Now I guess I should confess that it wasn’t all that recently. I’m a bit behind on writing this little ditty here. Sorry Jeremy! But the good news… the book is available, go buy a few copies!!! Tell em’ Erik sent you.

So here’s the review…

Lost_Soul_YMTo have a conversation partner who helps you think through how what you believe shapes what you do is an extremely value thing. Youth pastors often get pretty stuck in the rut of just making it happen; programs, events, small groups, mission trips and a million other things. I speak as one such youth pastor. Often the why can get buried in dust kicked up by the doing. To have a few people that are continually calling you back to the why of ministry is really important. In this this book Jeremy is offering himself to fill a bit of that space for anyone who has been shaped by the beauty and truth of John Wesley’s theological contribution. (And to say practical theology is redundant but if you’re into Wesley much you already know that.

Bottom line, if you like Wesley and if you work with students you’ll like this book. So pick up a few copies and let Jeremy lead your student ministry staff and volunteers in a conversation about the real Wesleyan soul of student ministry!

That was my Amazon review, I would add that I especially enjoyed a couple of the grace sections. To talk about how prevenient grace and the means of grace can and should be a reminder that God is always and already at work, taking pressure off youth workers and rather inviting us to create spaces and places for that grace to be encountered. I love the vision and invitation we get from Wesley’s understanding of Grace and Jeremy helps us remember that we are simply participating in the grace that is always and already wooing and working on all of us.

I do think there were a couple chapters where he was stretching it a bit or maybe trying a little to hard. His contribution about John Wesley’s class meetings and bands is good but not unique. I would love some more source material and resources around this.  But no doubt thinking about how Wesley structured his ministry is helpful for the church and specifically youth ministry. And the book ended strong as well. The missional nature of Wesley’s theology, the constant impulse to be on the go alongside God’s grace, to be living in a way that is for the world is strong and Jeremy does well at highlighting that this and challenging the youth worker to embrace this.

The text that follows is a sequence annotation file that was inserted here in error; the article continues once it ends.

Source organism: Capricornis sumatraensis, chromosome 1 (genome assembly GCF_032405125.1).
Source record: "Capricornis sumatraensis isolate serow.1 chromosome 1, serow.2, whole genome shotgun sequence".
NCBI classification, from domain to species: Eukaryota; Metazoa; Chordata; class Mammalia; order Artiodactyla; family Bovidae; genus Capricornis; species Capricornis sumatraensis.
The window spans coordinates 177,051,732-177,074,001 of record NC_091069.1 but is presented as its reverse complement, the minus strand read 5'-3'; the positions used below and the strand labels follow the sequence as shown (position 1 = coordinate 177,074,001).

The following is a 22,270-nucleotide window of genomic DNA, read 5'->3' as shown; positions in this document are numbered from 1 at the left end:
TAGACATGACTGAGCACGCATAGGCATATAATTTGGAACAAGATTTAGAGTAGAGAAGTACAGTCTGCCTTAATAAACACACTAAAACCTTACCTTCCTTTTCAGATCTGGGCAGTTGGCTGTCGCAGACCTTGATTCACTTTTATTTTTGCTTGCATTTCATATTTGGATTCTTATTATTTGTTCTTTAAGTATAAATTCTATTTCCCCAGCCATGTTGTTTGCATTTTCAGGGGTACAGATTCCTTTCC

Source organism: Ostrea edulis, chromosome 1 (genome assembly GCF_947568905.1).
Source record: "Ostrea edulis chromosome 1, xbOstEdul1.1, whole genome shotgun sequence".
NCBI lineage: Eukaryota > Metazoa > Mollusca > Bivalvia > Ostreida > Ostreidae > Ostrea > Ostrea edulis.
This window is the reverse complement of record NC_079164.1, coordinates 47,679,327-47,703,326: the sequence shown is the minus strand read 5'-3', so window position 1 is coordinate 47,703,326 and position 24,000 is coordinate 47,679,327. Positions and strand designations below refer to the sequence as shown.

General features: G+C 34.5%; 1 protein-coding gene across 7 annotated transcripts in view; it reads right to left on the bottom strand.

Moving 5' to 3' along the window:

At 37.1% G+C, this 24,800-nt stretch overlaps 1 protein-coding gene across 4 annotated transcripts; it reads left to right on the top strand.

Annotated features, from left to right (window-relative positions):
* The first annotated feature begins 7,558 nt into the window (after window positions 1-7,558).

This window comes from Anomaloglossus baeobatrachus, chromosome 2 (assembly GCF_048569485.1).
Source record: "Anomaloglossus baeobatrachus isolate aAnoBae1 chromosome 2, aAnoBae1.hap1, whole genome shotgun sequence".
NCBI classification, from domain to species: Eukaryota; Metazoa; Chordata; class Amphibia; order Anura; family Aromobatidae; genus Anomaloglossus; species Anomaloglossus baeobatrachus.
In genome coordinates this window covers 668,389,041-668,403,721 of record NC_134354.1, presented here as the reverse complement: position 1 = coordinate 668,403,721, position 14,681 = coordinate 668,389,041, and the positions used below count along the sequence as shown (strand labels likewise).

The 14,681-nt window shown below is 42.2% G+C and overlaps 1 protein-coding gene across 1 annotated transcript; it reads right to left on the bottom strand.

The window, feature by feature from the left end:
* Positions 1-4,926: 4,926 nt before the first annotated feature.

My cirque is minimal, this is a good book. At first read I was bit unsure of the title but I get, I think. The soul is all about our desires and impulse, it’s about what is deep, at the center of a person. The soul (and I would add the heart, if we were speaking in OT terms) is root of all our actions.  My soul often feels buried by my to-do list. This book and John Wesley are both great partners in caring for the soul as we participate in the mission of God for the sake of the world.

You can pick up the book here.
And read more about the author, Jeremy Steele here. Or read his tweets. Or his blog.

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Why you should quit The Ministry…


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jesus34.jpg.w300h409I have a friend who is a full-time pastor, associate actually but probably does more than his Sr. pastor, he’s good! But I think he should quit his job and get out of ministry. Let me tell you why.

Another guy I know, he’s a priest at a local parish and is experiencing what a lot of us “professional Christians” experience, the inability to really dig in and share life with people. We were talking about his community group and he isn’t sure he can do the small group thing because there is an expectation that he would have the answers. There is also probably a bit of a compulsion to give the “right” answer if the wrong ones are being tossed about. This isn’t uncommon, i’ve felt it and so have many of my friends who are pastors and preachers.

Now maybe you could still get a pay check form the church. Wear the collar and park in the clergy space at the hospital (there are some perks we don’t want to give up right!) But maybe we need to quit doing ministry and just start sharing life with people. To start living in a way that should be standard for all Christians not just those that get paid for ministry. Maybe we should only do things as professional ministers that we would also do as professional bike messengers or professional lawyers or professional… you fill in the blank. If you wouldn’t do it when you weren’t getting paid, don’t do it JUST because you are.

This is probably idealistic. Maybe there are things that are apart of any job as a professional that you’d hate but can’t help, things you have to do. Does anybody love every aspect of their occupation? If so, teach me your ways. So i’m not saying this is some hard and fast rule but what I am trying to get at is what I see in my friend and if I were honest, it’s what I see in myself all to often. I can be a horrible friend, a really crappy neighbor but when it’s my job or when i’m “ministering” i’m all over it. If you’re going to be a crap friend to your friends don’t act like your a good friend to the people you’re getting “paid” to be a friends to.